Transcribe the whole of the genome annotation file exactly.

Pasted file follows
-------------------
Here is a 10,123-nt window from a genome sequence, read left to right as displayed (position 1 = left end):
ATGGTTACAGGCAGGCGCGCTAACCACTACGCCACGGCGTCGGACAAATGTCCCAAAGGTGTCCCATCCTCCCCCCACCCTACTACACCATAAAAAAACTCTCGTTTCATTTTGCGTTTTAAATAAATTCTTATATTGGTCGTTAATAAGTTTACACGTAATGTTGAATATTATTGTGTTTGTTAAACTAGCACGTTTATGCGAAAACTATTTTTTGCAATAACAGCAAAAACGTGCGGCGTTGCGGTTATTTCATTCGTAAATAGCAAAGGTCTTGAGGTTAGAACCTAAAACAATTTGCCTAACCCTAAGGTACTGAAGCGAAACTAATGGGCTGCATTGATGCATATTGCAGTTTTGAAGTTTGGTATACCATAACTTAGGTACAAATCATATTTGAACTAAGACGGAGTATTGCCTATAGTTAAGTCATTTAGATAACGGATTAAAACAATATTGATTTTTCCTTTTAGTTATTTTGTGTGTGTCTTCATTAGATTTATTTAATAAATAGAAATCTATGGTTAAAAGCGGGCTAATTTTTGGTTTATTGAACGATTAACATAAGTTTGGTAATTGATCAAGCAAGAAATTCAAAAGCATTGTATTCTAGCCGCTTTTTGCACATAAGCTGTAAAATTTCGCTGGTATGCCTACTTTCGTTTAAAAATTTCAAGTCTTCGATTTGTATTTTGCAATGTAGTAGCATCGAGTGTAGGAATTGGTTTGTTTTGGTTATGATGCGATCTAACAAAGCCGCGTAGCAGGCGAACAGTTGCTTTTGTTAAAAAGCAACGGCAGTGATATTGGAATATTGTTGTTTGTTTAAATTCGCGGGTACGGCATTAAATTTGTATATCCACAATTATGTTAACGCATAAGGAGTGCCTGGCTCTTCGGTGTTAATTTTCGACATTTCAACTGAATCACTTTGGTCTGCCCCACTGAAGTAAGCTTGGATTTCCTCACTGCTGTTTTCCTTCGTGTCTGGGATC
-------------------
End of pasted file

Here is a 10,123-nt window from a genome sequence, read left to right as displayed (position 1 = left end):
ATGGTTACAGGCAGGCGCGCTAACCACTACGCCACGGCGTCGGACAAATGTCCCAAAGGTGTCCCATCCTCCCCCCACCCTACTACACCATAAAAAAACTCTCGTTTCATTTTGCGTTTTAAATAAATTCTTATATTGGTCGTTAATAAGTTTACACGTAATGTTGAATATTATTGTGTTTGTTAAACTAGCACGTTTATGCGAAAACTATTTTTTGCAATAACAGCAAAAACGTGCGGCGTTGCGGTTATTTCATTCGTAAATAGCAAAGGTCTTGAGGTTAGAACCTAAAACAATTTGCCTAACCCTAAGGTACTGAAGCGAAACTAATGGGCTGCATTGATGCATATTGCAGTTTTGAAGTTTGGTATACCATAACTTAGGTACAAATCATATTTGAACTAAGACGGAGTATTGCCTATAGTTAAGTCATTTAGATAACGGATTAAAACAATATTGATTTTTCCTTTTAGTTATTTTGTGTGTGTCTTCATTAGATTTATTTAATAAATAGAAATCTATGGTTAAAAGCGGGCTAATTTTTGGTTTATTGAACGATTAACATAAGTTTGGTAATTGATCAAGCAAGAAATTCAAAAGCATTGTATTCTAGCCGCTTTTTGCACATAAGCTGTAAAATTTCGCTGGTATGCCTACTTTCGTTTAAAAATTTCAAGTCTTCGATTTGTATTTTGCAATGTAGTAGCATCGAGTGTAGGAATTGGTTTGTTTTGGTTATGATGCGATCTAACAAAGCCGCGTAGCAGGCGAACAGTTGCTTTTGTTAAAAAGCAACGGCAGTGATATTGGAATATTGTTGTTTGTTTAAATTCGCGGGTACGGCATTAAATTTGTATATCCACAATTATGTTAACGCATAAGGAGTGCCTGGCTCTTCGGTGTTAATTTTCGACATTTCAACTGAATCACTTTGGTCTGCCCCACTGAAGTAAGCTTGGATTTCCTCACTGCTGTTTTCCTTCGTGTCTGGGATC